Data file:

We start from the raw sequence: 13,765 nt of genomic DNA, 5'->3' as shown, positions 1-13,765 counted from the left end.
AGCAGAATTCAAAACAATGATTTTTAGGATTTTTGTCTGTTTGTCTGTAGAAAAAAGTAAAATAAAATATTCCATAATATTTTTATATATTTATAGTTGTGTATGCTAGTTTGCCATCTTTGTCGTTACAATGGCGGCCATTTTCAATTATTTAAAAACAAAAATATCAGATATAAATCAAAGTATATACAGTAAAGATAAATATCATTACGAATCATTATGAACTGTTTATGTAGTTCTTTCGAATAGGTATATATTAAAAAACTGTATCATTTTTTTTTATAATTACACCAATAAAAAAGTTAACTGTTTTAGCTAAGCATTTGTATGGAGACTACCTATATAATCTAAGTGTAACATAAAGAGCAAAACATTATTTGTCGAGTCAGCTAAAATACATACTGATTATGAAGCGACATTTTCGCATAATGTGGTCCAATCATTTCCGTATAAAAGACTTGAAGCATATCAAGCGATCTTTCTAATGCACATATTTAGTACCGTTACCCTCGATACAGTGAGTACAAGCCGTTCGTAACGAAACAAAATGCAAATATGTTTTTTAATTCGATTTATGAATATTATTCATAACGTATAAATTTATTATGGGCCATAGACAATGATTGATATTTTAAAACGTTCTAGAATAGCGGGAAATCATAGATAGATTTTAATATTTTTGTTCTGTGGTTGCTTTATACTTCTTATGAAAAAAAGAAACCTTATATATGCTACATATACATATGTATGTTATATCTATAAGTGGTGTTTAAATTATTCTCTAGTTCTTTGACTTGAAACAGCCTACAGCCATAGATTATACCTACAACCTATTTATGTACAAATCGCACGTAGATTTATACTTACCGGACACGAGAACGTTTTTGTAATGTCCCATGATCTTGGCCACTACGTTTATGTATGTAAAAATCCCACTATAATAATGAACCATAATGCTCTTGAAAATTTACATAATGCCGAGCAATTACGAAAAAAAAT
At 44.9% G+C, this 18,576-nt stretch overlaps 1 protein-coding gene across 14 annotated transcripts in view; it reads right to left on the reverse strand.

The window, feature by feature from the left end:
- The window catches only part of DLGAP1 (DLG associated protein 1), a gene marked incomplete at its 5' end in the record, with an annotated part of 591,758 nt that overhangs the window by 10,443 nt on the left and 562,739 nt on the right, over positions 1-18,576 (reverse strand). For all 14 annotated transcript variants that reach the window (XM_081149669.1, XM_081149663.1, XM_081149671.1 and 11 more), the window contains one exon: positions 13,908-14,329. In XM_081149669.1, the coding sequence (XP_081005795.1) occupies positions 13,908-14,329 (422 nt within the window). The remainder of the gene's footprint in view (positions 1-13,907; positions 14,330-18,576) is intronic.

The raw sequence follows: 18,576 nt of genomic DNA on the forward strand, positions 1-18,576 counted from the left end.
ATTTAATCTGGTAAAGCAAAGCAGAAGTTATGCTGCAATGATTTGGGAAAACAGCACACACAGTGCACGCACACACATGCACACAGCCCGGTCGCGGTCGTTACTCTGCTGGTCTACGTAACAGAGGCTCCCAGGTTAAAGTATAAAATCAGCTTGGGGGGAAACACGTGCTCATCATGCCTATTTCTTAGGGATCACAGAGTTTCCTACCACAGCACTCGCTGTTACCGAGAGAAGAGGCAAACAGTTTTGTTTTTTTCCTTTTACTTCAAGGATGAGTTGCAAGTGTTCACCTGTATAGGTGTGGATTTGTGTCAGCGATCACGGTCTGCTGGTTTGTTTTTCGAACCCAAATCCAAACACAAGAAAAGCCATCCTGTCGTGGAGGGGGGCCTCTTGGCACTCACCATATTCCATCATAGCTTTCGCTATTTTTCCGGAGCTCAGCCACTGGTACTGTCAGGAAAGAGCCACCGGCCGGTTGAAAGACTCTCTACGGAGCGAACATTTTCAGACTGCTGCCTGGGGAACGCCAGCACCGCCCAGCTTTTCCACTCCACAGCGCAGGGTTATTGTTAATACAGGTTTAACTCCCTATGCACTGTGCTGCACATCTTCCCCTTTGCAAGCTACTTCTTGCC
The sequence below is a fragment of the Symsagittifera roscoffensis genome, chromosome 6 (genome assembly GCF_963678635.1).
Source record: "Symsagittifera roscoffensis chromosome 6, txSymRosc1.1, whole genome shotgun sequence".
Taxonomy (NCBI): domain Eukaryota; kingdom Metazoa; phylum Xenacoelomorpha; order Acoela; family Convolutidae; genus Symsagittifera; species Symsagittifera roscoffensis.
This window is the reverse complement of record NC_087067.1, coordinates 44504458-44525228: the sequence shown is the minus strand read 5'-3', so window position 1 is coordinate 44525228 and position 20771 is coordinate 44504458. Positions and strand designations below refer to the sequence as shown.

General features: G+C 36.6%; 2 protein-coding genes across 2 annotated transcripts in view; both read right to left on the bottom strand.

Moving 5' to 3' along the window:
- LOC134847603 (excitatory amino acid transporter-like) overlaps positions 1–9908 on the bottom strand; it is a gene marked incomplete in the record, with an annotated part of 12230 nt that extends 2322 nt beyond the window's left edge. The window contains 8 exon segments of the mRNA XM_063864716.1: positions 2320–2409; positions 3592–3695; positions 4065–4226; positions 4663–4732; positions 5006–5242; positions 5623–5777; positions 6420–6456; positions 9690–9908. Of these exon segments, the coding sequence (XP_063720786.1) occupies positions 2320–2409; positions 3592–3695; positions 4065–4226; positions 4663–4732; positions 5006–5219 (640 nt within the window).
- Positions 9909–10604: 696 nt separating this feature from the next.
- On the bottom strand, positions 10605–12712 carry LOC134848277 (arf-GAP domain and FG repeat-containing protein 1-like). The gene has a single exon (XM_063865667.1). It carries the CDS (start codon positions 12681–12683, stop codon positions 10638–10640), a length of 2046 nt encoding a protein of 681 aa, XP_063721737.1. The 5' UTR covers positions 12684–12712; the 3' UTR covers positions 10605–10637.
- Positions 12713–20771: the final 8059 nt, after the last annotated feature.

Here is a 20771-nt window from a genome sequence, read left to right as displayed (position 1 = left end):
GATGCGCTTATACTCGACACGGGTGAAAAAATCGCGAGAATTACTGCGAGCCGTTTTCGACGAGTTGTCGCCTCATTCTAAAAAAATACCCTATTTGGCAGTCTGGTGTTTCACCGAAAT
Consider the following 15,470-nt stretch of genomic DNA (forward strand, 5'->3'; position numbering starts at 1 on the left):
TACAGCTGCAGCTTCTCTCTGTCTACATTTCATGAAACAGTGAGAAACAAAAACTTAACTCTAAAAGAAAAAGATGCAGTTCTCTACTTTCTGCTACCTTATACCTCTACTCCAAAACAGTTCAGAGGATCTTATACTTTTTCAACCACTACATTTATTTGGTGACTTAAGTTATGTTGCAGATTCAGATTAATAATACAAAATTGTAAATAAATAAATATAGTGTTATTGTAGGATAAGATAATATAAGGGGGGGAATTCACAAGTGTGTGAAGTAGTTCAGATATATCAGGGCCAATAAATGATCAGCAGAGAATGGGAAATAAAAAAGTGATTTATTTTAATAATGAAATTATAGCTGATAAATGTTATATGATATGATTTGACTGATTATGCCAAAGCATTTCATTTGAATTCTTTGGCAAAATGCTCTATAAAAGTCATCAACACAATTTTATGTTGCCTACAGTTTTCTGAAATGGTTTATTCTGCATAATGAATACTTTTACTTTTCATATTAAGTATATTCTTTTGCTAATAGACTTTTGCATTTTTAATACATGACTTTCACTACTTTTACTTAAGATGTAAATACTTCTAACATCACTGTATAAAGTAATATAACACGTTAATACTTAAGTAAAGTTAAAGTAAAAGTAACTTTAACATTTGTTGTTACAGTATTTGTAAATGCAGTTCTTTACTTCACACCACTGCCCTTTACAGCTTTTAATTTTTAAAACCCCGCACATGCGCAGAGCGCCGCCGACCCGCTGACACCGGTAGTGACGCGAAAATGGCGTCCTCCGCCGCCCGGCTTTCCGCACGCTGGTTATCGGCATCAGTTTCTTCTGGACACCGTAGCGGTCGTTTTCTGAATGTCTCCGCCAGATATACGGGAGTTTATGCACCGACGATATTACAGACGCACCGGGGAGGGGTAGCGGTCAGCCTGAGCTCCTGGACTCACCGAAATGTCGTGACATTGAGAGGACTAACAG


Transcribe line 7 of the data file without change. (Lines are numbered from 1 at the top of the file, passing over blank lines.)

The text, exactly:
ATTTAATCTGGTAAAGCAAAGCAGAAGTTATGCTGCAATGATTTGGGAAAACAGCACACACAGTGCACGCACACACATGCACACAGCCCGGTCGCGGTCGTTACTCTGCTGGTCTACGTAACAGAGGCTCCCAGGTTAAAGTATAAAATCAGCTTGGGGGGAAACACGTGCTCATCATGCCTATTTCTTAGGGATCACAGAGTTTCCTACCACAGCACTCGCTGTTACCGAGAGAAGAGGCAAACAGTTTTGTTTTTTTCCTTTTACTTCAAGGATGAGTTGCAAGTGTTCACCTGTATAGGTGTGGATTTGTGTCAGCGATCACGGTCTGCTGGTTTGTTTTTCGAACCCAAATCCAAACACAAGAAAAGCCATCCTGTCGTGGAGGGGGGCCTCTTGGCACTCACCATATTCCATCATAGCTTTCGCTATTTTTCCGGAGCTCAGCCACTGGTACTGTCAGGAAAGAGCCACCGGCCGGTTGAAAGACTCTCTACGGAGCGAACATTTTCAGACTGCTGCCTGGGGAACGCCAGCACCGCCCAGCTTTTCCACTCCACAGCGCAGGGTTATTGTTAATACAGGTTTAACTCCCTATGCACTGTGCTGCACATCTTCCCCTTTGCAAGCTACTTCTTGCC